On March 20, 2010, he once again packed his clothes to go to Da Huoai District, in the Central Highlands Province of Lam Dong, to find the graves of comrades who died during the attack on Da Huoai on October 11, 1971.

Minh's unit had won a major victory, but the battalion lost five soldiers. Among them, the bodies of two soldiers could not be found. The other three were Tuan who was the second-in-command, Noi from the northern province of Bac Giang and Ha from the northern province of Ha Nam. After the battle, their comrades buried the dead soldiers close to Road 20, about 19km from the battlefield.

Depending on his memory, Minh finally found the burial place of the three soldiers in eight days. The remains of the three martyrs were then reburied at the martyrs' cemetery in Bao Loc District, Lam Dong Province.

Minh recalled the most difficult, but also the most successful, of his search was the journey to Ham Liem Commune, Ham Thuan Bac District, in Binh Thuan.

On January 12, 1969, Battalion 200C co-ordinated with Battalion 840 and guerrillas to attack the enemy's military post of Tan Nong, in Ham Liem Commune.

While Minh's groups secretly approached the post's first fence, the enemy patrol detected the other groups who were in charge of encircling the site. The ambush tactics failed. Several soldiers were killed and wounded. Battalion 200C and Battalion 840 lost 17 and 10 soldiers, respectively.

Due to the fierce battle with the enemy's firepower, the team had to leave all the bodies on the battlefield.

"I'm sure that the battle haunted not just me, but all survivors," Minh said. "I could never have a clear conscience while my comrades were still out there."

Early in January 2012, he started the search with little hope because he hadn't buried the martyrs, and was not sure that their bodies would still be there or had been taken to another place by the enemy.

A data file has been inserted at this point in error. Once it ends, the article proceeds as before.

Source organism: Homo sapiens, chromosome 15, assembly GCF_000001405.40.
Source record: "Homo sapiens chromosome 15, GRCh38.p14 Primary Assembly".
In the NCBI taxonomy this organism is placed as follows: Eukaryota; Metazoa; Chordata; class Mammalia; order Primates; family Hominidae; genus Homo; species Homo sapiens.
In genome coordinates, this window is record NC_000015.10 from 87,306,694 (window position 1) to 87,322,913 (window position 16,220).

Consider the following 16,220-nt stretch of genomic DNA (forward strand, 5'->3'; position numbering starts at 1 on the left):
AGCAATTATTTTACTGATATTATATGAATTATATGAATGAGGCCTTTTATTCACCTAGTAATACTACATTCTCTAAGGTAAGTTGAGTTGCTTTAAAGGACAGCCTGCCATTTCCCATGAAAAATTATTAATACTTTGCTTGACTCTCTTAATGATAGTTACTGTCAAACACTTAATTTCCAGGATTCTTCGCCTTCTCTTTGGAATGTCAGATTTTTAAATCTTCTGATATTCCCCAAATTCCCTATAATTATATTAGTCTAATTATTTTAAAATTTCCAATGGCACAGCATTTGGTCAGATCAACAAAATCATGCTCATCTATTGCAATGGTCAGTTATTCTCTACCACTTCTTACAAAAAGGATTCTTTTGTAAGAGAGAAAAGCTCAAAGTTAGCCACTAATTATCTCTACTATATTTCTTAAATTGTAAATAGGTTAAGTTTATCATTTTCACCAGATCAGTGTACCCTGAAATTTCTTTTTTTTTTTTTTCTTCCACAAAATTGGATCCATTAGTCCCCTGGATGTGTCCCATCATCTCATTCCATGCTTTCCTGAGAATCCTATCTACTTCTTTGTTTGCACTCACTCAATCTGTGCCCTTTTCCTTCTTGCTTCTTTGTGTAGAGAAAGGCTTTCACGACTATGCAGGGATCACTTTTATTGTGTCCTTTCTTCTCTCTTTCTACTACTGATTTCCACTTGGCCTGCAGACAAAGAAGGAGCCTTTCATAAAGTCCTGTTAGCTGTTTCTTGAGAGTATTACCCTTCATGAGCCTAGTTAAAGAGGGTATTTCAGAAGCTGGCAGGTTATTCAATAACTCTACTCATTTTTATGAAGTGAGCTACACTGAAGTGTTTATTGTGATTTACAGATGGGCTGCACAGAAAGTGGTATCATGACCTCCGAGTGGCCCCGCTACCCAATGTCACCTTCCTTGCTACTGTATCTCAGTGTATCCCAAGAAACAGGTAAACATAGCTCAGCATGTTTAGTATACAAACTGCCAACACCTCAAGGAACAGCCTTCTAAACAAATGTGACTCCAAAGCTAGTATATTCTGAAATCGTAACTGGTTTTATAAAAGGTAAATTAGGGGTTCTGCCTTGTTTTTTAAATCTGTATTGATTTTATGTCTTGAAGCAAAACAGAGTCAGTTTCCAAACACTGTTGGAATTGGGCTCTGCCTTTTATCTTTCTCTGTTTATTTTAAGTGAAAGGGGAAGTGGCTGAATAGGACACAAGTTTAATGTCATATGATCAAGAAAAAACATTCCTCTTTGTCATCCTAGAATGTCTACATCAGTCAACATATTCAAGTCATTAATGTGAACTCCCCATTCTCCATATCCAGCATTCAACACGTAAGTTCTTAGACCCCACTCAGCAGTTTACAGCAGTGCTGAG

The search lasted six months. Many a time, he thought of giving up.

"It seemed impossible to find them," he said.

"The hard work and poor living conditions made me sick, but I tried self-medication to continue the search."

Determined to find his teammates, he asked Binh Thuan Province's military headquarters for help.

His proposal was quickly approved. The provincial military headquarters sent several soldiers to help him.

Minh spent several sleepless nights plotting out the former battle site, and discussed the possible position of the graves with other veterans. Finally, he and his helpers identified... the burial place of the 27 martyrs in the catacombs of the former military post. The burial place, about 300sq.m in area, now was part of a rice field of Nguyen Ngoc Thong, a resident of Ham Liem Commune. The remains of the 27 martyrs were exhumed and buried again in the Binh Thuan provincial martyrs cemetery.

Besides quietly looking for martyrs' remains, Minh also provided valuable information to help appropriate authorities in Binh Thuan search for and retrieve the remains of othersoldiers.

Recently, thanks to the information and maps he sketched from memory, the Binh Thuan provincial military headquarters found the remains of nine soldiers from Battalion 186, who died during a 1969 attack on Ba Hoe military post.

In May last year, the remains of the nine soldiers were found and re-buried at the provincial martyrs' cemetery.

People may know Minh as a veteran who is enthusiastic about finding martyrs' remains, but they don't know that he spent money from his own savings to fund his search over several years.

We visited Minh when the Lunar New Year of the Goat was approaching. He was excavating in a forest in Ham Thanh Commune, Ham Thuan Nam District, with soldiers from the provincial military headquarters.

They were looking for the remains of soldiers who were killed while defending an infirmary in February 1968.

"I can never forget the comrades who faced dangers and shared both joy and sorrow with me in the war," he said.

"We used to tell each other that no one knew who would be alive or dead the next day. We promised each other that those who survived would live for the dead.

"People praise me and the families of the martyrs express their gratitude to me for finding the remains. But what I did cannot be compared with the martyrs' sacrifice." — VNS